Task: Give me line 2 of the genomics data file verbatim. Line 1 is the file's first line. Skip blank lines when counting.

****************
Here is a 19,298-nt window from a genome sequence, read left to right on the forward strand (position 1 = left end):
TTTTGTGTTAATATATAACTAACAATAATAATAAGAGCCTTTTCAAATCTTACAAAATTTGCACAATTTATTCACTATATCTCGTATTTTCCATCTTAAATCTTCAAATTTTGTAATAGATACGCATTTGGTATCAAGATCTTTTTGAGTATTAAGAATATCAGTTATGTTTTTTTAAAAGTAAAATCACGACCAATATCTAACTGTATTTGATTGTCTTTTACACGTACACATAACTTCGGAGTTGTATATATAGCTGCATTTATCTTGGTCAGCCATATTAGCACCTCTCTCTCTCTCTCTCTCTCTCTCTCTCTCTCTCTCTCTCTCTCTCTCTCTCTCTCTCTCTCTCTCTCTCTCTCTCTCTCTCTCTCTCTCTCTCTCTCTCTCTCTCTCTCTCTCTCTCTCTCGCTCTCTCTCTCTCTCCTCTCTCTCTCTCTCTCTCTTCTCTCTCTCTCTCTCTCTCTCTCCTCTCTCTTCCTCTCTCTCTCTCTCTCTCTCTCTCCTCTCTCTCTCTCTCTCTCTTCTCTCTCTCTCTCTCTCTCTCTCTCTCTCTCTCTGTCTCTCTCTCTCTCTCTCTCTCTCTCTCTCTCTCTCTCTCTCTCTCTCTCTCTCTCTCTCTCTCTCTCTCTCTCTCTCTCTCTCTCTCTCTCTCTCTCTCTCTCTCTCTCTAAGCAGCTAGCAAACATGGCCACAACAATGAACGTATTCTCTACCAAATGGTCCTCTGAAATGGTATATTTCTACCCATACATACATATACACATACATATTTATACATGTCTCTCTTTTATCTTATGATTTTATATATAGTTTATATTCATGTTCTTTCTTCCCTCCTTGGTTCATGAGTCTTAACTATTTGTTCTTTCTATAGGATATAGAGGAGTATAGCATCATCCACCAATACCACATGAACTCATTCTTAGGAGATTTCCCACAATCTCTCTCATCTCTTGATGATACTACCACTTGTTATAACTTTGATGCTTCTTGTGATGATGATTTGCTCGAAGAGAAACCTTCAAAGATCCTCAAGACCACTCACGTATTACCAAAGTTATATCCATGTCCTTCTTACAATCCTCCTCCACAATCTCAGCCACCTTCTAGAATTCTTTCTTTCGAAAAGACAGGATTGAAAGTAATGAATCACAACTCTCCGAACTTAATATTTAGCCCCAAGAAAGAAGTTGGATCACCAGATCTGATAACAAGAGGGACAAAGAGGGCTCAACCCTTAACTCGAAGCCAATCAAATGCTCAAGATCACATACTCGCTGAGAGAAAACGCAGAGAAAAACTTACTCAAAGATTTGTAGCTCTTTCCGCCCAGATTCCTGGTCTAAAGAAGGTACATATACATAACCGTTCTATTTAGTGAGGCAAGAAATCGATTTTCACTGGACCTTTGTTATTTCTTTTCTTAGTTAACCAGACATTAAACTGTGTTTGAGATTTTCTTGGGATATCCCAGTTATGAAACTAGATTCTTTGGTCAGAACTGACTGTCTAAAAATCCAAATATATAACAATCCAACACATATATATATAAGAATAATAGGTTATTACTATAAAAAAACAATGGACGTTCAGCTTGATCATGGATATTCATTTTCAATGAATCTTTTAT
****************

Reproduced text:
TTTTGTGTTAATATATAACTAACAATAATAATAAGAGCCTTTTCAAATCTTACAAAATTTGCACAATTTATTCACTATATCTCGTATTTTCCATCTTAAATCTTCAAATTTTGTAATAGATACGCATTTGGTATCAAGATCTTTTTGAGTATTAAGAATATCAGTTATGTTTTTTTAAAAGTAAAATCACGACCAATATCTAACTGTATTTGATTGTCTTTTACACGTACACATAACTTCGGAGTTGTATATATAGCTGCATTTATCTTGGTCAGCCATATTAGCACCTCTCTCTCTCTCTCTCTCTCTCTCTCTCTCTCTCTCTCTCTCTCTCTCTCTCTCTCTCTCTCTCTCTCTCTCTCTCTCTCTCTCTCTCTCTCTCTCTCTCTCTCTCTCTCTCTCTCTCTCTCGCTCTCTCTCTCTCTCCTCTCTCTCTCTCTCTCTCTTCTCTCTCTCTCTCTCTCTCTCTCCTCTCTCTTCCTCTCTCTCTCTCTCTCTCTCTCTCCTCTCTCTCTCTCTCTCTCTTCTCTCTCTCTCTCTCTCTCTCTCTCTCTCTCTCTGTCTCTCTCTCTCTCTCTCTCTCTCTCTCTCTCTCTCTCTCTCTCTCTCTCTCTCTCTCTCTCTCTCTCTCTCTCTCTCTCTCTCTCTCTCTCTCTCTCTCTCTCTCTCTCTAAGCAGCTAGCAAACATGGCCACAACAATGAACGTATTCTCTACCAAATGGTCCTCTGAAATGGTATATTTCTACCCATACATACATATACACATACATATTTATACATGTCTCTCTTTTATCTTATGATTTTATATATAGTTTATATTCATGTTCTTTCTTCCCTCCTTGGTTCATGAGTCTTAACTATTTGTTCTTTCTATAGGATATAGAGGAGTATAGCATCATCCACCAATACCACATGAACTCATTCTTAGGAGATTTCCCACAATCTCTCTCATCTCTTGATGATACTACCACTTGTTATAACTTTGATGCTTCTTGTGATGATGATTTGCTCGAAGAGAAACCTTCAAAGATCCTCAAGACCACTCACGTATTACCAAAGTTATATCCATGTCCTTCTTACAATCCTCCTCCACAATCTCAGCCACCTTCTAGAATTCTTTCTTTCGAAAAGACAGGATTGAAAGTAATGAATCACAACTCTCCGAACTTAATATTTAGCCCCAAGAAAGAAGTTGGATCACCAGATCTGATAACAAGAGGGACAAAGAGGGCTCAACCCTTAACTCGAAGCCAATCAAATGCTCAAGATCACATACTCGCTGAGAGAAAACGCAGAGAAAAACTTACTCAAAGATTTGTAGCTCTTTCCGCCCAGATTCCTGGTCTAAAGAAGGTACATATACATAACCGTTCTATTTAGTGAGGCAAGAAATCGATTTTCACTGGACCTTTGTTATTTCTTTTCTTAGTTAACCAGACATTAAACTGTGTTTGAGATTTTCTTGGGATATCCCAGTTATGAAACTAGATTCTTTGGTCAGAACTGACTGTCTAAAAATCCAAATATATAACAATCCAACACATATATATATAAGAATAATAGGTTATTACTATAAAAAAACAATGGACGTTCAGCTTGATCATGGATATTCATTTTCAATGAATCTTTTAT